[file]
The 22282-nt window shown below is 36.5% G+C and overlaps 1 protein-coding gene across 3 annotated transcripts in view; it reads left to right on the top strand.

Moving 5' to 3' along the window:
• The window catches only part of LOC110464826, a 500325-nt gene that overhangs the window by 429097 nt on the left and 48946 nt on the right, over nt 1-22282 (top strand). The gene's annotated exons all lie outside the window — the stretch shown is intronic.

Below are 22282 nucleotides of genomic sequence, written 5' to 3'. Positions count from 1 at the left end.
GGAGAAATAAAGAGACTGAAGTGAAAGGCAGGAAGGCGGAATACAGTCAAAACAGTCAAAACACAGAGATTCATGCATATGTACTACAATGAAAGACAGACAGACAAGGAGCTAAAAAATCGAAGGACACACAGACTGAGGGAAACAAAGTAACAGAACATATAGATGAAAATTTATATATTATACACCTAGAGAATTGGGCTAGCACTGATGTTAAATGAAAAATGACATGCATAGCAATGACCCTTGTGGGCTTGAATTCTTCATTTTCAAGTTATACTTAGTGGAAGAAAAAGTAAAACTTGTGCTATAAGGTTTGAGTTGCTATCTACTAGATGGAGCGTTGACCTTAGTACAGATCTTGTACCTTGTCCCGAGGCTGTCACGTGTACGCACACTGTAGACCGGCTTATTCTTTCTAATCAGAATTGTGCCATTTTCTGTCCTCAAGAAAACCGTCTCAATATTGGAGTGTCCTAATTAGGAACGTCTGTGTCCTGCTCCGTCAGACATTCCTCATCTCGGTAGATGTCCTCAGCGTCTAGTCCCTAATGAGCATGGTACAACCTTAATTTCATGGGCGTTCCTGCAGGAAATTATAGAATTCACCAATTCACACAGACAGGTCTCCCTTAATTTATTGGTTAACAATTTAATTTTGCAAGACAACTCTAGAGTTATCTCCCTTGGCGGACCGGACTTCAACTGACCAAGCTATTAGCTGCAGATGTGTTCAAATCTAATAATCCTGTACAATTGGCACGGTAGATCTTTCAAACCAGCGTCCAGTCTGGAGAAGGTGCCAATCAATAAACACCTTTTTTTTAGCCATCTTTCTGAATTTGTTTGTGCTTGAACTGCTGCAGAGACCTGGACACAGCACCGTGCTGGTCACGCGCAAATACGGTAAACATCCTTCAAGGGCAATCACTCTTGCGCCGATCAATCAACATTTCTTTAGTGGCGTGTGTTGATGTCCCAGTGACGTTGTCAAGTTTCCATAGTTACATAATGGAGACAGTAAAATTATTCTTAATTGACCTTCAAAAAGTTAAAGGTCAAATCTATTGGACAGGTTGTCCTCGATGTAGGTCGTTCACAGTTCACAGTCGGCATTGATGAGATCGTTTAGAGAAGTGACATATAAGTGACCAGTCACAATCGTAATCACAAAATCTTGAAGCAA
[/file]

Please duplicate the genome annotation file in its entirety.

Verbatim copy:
The 22282-nt window shown below is 36.5% G+C and overlaps 1 protein-coding gene across 3 annotated transcripts in view; it reads left to right on the top strand.

Moving 5' to 3' along the window:
• The window catches only part of LOC110464826, a 500325-nt gene that overhangs the window by 429097 nt on the left and 48946 nt on the right, over nt 1-22282 (top strand). The gene's annotated exons all lie outside the window — the stretch shown is intronic.

Below are 22282 nucleotides of genomic sequence, written 5' to 3'. Positions count from 1 at the left end.
GGAGAAATAAAGAGACTGAAGTGAAAGGCAGGAAGGCGGAATACAGTCAAAACAGTCAAAACACAGAGATTCATGCATATGTACTACAATGAAAGACAGACAGACAAGGAGCTAAAAAATCGAAGGACACACAGACTGAGGGAAACAAAGTAACAGAACATATAGATGAAAATTTATATATTATACACCTAGAGAATTGGGCTAGCACTGATGTTAAATGAAAAATGACATGCATAGCAATGACCCTTGTGGGCTTGAATTCTTCATTTTCAAGTTATACTTAGTGGAAGAAAAAGTAAAACTTGTGCTATAAGGTTTGAGTTGCTATCTACTAGATGGAGCGTTGACCTTAGTACAGATCTTGTACCTTGTCCCGAGGCTGTCACGTGTACGCACACTGTAGACCGGCTTATTCTTTCTAATCAGAATTGTGCCATTTTCTGTCCTCAAGAAAACCGTCTCAATATTGGAGTGTCCTAATTAGGAACGTCTGTGTCCTGCTCCGTCAGACATTCCTCATCTCGGTAGATGTCCTCAGCGTCTAGTCCCTAATGAGCATGGTACAACCTTAATTTCATGGGCGTTCCTGCAGGAAATTATAGAATTCACCAATTCACACAGACAGGTCTCCCTTAATTTATTGGTTAACAATTTAATTTTGCAAGACAACTCTAGAGTTATCTCCCTTGGCGGACCGGACTTCAACTGACCAAGCTATTAGCTGCAGATGTGTTCAAATCTAATAATCCTGTACAATTGGCACGGTAGATCTTTCAAACCAGCGTCCAGTCTGGAGAAGGTGCCAATCAATAAACACCTTTTTTTTAGCCATCTTTCTGAATTTGTTTGTGCTTGAACTGCTGCAGAGACCTGGACACAGCACCGTGCTGGTCACGCGCAAATACGGTAAACATCCTTCAAGGGCAATCACTCTTGCGCCGATCAATCAACATTTCTTTAGTGGCGTGTGTTGATGTCCCAGTGACGTTGTCAAGTTTCCATAGTTACATAATGGAGACAGTAAAATTATTCTTAATTGACCTTCAAAAAGTTAAAGGTCAAATCTATTGGACAGGTTGTCCTCGATGTAGGTCGTTCACAGTTCACAGTCGGCATTGATGAGATCGTTTAGAGAAGTGACATATAAGTGACCAGTCACAATCGTAATCACAAAATCTTGAAGCAA